The importance of vascular tone in regulation and maintenance of BP is reflected in clinical contexts associated with severe insults to the CNS such as brain injury and high level injuries to the spinal cord. The trauma results in a sudden interruption of sympathetic preganglionic vasoconstrictor fibres. This causes a drastic fall in BP and a state of neurogenic shock (or ‘spinal shock’) whereby only parasympathetic tone remains [12]. Clinically, patients may appear flushed, priapic and with an inability to generate a compensatory tachycardia. If the injury is above C3, a loss of neural control of the diaphragm can result in respiratory arrest.

Autonomic nervous system (ANS)

As indicated, the CCC modulates the ANS which directly innervates cardiac muscle and VSMCs. It has two complementary systems, sympathetic and parasympathetic, with each having two interconnected neurons [13]. The preganglionic neurons originate within the CNS but relay to the autonomic ganglion, with post-ganglionic neurons innervating the effector organs. In the ANS, all preganglionic neurons release the neurotransmitter Ach. The neurotransmitter between postganglionic neurons and effector organs is NA for the SNS and Ach for the PNS.

Heart: The ANS regulates chronotropy, inotropy and coronary perfusion. The SNS has similar supraventricular distribution to PNS but greater innervation of ventricular myocardium, mediated via the left stellate ganglion [14]. Stimulation of SNS results in increased HR via β1-adrenergic receptors, and increased SV via the stellate ganglion. Normal basal sympathetic activity maintains cardiac contractility around 20% greater than that of a denervated heart.

PNS fibres are distributed to the SAN, AVN and atria, but only minimally to ventricular myocardium. Stimulation results in a decreased rate of discharge and reduces SAN/AVN excitability (via M2 receptors), hence decreasing HR [15]. The right vagus nerve innervates the SAN predominantly, and the left vagus nerve the AVN, which explains why left carotid sinus massage is more likely to be effective in terminating supraventricular tachycardias (SVTs) [16]. Because of the lack of efferent distribution to ventricles, the PNS has little effect on inotropicity.

Unlike with vasomotor tone, the heart is tonically stimulated by both SNS and PNS, though the latter predominates and is most apparent in younger individuals that demonstrate resting vagal tone. For this reason, total pharmacological ANS blockade or cardiac denervation in the context of heart transplantation results in higher resting HR [17]. There is a more gradual response in HR to sympathetic activity as opposed to parasympathetic, and this is mediated by two main factors. Firstly, the former is reliant on adenylyl cyclase producing cAMP as a secondary messenger in the pacemaker cells, as opposed to direct coupling. Secondly, release of the neurotransmitter NA at postganglionic nerve endings is slower than Ach.

Peripheral circulation: As alluded to, the SNS has the greater importance in regulation of vascular tone. The distribution of parasympathetic nerves is relatively limited and PNS effects mediate dilatation mainly via endothelial mechanisms. In contrast, the SNS causes vasoconstriction by stimulation of α1-adrenergic receptors. The vasculature of the skin, kidney, spleen and mesentery has extensive sympathetic innervation although vascular beds of the heart, brain and skeletal muscle have less [18].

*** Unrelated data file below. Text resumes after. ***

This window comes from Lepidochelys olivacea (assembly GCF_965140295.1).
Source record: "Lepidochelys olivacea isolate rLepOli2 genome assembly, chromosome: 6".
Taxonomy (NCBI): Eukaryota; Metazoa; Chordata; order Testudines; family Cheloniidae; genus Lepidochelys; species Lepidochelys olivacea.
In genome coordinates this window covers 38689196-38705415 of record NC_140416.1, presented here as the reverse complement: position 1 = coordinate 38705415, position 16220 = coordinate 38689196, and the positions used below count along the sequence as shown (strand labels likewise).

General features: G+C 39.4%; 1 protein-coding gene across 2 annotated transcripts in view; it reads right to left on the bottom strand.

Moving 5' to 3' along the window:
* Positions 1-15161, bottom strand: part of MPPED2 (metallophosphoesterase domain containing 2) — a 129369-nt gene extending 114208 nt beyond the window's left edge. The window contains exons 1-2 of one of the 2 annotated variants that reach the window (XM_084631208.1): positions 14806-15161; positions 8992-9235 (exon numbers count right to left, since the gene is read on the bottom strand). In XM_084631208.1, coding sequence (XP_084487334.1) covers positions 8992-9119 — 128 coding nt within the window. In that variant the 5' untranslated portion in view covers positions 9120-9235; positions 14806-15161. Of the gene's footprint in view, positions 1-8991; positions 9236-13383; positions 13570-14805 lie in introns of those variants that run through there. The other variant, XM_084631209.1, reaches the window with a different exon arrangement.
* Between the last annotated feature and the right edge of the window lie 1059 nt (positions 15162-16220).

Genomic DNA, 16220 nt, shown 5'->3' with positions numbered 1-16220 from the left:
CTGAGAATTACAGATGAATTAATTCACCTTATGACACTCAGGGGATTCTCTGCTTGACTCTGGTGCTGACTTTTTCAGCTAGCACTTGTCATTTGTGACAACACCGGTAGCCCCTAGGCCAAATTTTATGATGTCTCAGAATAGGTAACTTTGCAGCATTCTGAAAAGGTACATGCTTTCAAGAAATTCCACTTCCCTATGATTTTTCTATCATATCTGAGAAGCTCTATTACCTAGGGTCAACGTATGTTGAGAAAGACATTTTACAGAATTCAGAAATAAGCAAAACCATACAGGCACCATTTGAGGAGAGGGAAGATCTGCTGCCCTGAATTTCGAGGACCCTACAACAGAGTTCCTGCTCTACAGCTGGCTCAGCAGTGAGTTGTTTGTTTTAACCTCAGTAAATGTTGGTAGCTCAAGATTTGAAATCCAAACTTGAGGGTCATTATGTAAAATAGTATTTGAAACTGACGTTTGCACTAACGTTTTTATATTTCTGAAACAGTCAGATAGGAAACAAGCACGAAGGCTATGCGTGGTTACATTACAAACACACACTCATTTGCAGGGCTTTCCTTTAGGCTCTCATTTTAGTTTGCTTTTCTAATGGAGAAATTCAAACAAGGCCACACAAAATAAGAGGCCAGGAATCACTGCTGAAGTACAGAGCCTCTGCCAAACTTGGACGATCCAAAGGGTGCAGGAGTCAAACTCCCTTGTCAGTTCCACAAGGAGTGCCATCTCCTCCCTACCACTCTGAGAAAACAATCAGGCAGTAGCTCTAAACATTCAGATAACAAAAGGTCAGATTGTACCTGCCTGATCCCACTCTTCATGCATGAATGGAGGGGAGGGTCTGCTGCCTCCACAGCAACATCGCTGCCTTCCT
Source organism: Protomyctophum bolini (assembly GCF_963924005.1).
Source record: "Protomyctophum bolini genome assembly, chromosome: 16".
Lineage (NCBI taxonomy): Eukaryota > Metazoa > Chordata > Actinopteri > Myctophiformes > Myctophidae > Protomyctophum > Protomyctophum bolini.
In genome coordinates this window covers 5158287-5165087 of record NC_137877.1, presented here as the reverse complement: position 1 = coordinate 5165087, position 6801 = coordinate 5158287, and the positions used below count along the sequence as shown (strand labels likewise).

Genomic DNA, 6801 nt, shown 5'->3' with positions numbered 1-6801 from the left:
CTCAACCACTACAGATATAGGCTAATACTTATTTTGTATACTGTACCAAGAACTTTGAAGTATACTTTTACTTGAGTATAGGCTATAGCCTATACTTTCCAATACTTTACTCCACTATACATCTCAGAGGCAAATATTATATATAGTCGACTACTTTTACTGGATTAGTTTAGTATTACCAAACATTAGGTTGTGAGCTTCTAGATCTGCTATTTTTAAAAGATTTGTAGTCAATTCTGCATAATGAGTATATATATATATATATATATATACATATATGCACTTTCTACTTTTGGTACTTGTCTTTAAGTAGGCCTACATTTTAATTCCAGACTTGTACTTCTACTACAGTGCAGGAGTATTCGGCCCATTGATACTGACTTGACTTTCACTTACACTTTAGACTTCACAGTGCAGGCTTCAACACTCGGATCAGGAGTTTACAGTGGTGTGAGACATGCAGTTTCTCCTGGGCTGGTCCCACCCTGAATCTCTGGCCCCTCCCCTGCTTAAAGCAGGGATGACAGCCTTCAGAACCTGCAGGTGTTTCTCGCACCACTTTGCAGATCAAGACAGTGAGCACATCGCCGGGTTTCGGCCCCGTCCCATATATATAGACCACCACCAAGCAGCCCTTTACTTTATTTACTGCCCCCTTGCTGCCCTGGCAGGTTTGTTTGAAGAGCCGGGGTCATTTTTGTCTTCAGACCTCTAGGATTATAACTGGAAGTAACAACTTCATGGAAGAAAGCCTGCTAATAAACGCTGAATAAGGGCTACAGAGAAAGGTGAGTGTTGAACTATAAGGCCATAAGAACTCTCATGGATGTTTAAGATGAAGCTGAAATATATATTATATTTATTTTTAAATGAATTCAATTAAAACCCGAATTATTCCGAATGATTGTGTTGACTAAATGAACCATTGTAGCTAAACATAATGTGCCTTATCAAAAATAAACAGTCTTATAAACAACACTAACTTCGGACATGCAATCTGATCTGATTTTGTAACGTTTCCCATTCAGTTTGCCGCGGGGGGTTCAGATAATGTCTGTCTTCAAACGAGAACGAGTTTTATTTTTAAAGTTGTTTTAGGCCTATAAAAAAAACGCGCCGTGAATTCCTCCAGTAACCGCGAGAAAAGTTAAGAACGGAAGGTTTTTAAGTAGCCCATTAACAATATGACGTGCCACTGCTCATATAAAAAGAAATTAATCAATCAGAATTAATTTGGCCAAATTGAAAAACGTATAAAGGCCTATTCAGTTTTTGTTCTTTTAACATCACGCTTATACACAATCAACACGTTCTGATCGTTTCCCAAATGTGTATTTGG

Reflexes

Intrinsic: Arterial baroreceptors are specialised pressure-responsive nerve endings situated in the walls of the aortic arch and internal carotid artery just above the sinus (bifurcation) [19]. Afferent fibres relay with the CCC. There is basal discharge from baroreceptor afferents at physiological arterial pressures. When receptor endings are stretched, AP are generated and transmitted at a frequency roughly proportional to the pressure change. Afferent input results in negative chronotropic and inotropic effects, in addition to a reduction in vasoconstrictory tone of arterioles and venules. Hence, increased BP provides a reflex negative feedback loop to maintain homeostasis, with responses greatest to changes in blood pressure in the physiological range (80-150 mmHg). Clinically, this reflex is evident in the acute setting such as when standing from a sitting position with the kidneys playing a more prominent role in mediation of long-term pressure regulation [20]. A reduction in responsiveness can occur with age, hypertension and coronary disease. Baroreceptors are also present to a lesser extent in the atria, vena cavae and ventricles.

The aortic and carotid bodies also contain chemoreceptors, which respond to reductions in the arterial partial pressure of oxygen (PaO2) and increases in arterial partial pressure of carbon dioxide (PaCO2). Afferent pathways are located in the same nerves as adjacent baroreceptors. Their primary function is to increase respiratory minute volume, but sympathetic vasoconstriction occurs as a secondary effect [21].

Extrinsic: Extrinsic influences play a smaller and less consistent role in circulatory regulation. Nonetheless, they become of increased relevance in states of stress, including pain, central nervous system (CNS) ischaemia and the Cushing reflex.

Pain can produce variable responses. Mild-moderate severity may generate a tachycardia and increases in arterial BP mediated by the somatosympathetic reflex [22]. Severe pain, however, may elicit bradycardia, hypotension and symptoms of shock. The CNS ischaemic response occurs when severe hypotension (mean BP <50mmHg) activates chemoreceptors in the vasomotor region of the CCC. A subsequent increase in SNS activity leads to profound, generalised vasoconstriction [23]. It is an emergency reflex for restoring cerebral blood flow in emergency states. Cushing reflex is a consequence of raised intracranial pressure (ICP) which results in direct compression of cerebral vasculature [24]. The resultant impairment of blood flow initiates the CNS ischaemic response and increased SNS activity as described. This reflex response to augment arterial BP is a mechanistic response to try and maintain adequate cerebral perfusion. However, simultaneous reductions in HR can occur and are mediated by the baroreceptor reflex.